Perhaps the esoteric philosophy materials could be your entry point. These texts go by their wisdom traditions: Theosophy, Kabbalah, Essene, Gnosis, Druid, Eleusinian, Sufi, Esoteric Buddhism, Esoteric Christianity, Freemasonry, Anthroposophy, Mayan, Native American, Babaylan (Malayo-Philippine), Veda, Vedanta, Tantra, Tao, and related items. You may focus on just one tradition, but I’d highly recommend that you also do research on the others across time. I began with theosophy, circa 1980, I guess because these lessons were largely those synthesized by my guru El Morya and his team, which he then passed on (channeled) to HP Blavatsky and her team.
Transdisciplinal materials could suit you as entry point. They combine philosophy and sciences’ discourses into an exquisitely woven singular material. Tao of Physics by Deepak Chopra is an excellent example of the transdisciplinal type. Zecharia Sitchin also writes using transdisciplinal methodology, which you will observe in such books of his as The Wars of Gods and Men and Divine Encounters.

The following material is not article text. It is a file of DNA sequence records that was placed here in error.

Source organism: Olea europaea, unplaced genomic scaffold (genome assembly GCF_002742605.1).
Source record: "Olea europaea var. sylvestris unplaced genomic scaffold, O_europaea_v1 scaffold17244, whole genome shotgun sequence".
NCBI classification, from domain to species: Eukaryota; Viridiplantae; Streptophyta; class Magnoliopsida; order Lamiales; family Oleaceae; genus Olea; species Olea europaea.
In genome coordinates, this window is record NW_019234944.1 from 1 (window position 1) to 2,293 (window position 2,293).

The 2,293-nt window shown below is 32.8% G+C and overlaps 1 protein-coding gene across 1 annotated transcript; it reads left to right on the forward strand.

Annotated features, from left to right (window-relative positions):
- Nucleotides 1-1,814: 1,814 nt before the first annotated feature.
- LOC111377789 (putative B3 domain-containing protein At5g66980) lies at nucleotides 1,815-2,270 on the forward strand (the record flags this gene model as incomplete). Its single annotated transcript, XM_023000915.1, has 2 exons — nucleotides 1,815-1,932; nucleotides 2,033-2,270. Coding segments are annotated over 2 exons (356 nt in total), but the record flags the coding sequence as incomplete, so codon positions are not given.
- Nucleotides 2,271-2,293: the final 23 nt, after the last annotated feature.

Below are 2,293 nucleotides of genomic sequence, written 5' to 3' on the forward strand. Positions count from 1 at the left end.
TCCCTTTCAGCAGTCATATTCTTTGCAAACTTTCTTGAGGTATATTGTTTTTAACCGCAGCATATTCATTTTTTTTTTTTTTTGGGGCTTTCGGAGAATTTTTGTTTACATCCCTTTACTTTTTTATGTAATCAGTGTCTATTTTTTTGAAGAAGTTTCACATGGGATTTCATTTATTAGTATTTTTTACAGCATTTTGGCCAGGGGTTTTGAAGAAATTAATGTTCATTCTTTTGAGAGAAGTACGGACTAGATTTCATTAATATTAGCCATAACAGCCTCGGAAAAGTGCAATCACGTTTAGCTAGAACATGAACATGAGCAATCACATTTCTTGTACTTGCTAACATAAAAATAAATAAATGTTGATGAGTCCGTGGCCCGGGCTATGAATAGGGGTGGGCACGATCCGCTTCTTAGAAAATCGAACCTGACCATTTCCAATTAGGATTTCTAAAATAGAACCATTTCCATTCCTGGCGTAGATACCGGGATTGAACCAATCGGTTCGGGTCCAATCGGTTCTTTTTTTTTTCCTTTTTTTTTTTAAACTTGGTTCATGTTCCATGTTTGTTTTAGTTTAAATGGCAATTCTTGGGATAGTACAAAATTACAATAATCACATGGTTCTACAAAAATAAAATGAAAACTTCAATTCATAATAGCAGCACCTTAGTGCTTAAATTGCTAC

You may be drawn the strongest to psychism and magic. Edgar Cayce’s psychic readings would be fitting start ups. Ravenscroft is also into this genre. U.S. Andersen’s Secret Powers of Pyramids is another example. Wicca could also be worth reviewing for you. Materials on evocative magic may also attract you. There’s also sex magic, such as the Toaist Secrets of Love by Mantak Chia. Materials on prophecy and futuristics made by mystics and psychics are related ones. Go ahead, please read them.
So, Noble Seekers, there is no fixed formula as to which reading to start. Feel it from your heart, take away those barriers of mind that could deter you along the path. But never forget: read all of those generic materials as much as possible. They are all important. Stay away from thoughts that “these are more important than those ones,” “scriptures are Stone Age and irrelevant,” “My God! Scary New Age stuff! That’s Lucifer’s footnotes!” If you think this way, thou art no seeker at all.
“Oh My God! That’s wonderful!”…”My God, those texts are exceedingly wise! I’d follow them all!” “Look at Deepak Chopra! He’s great and superman! I’ll read only him from now on!”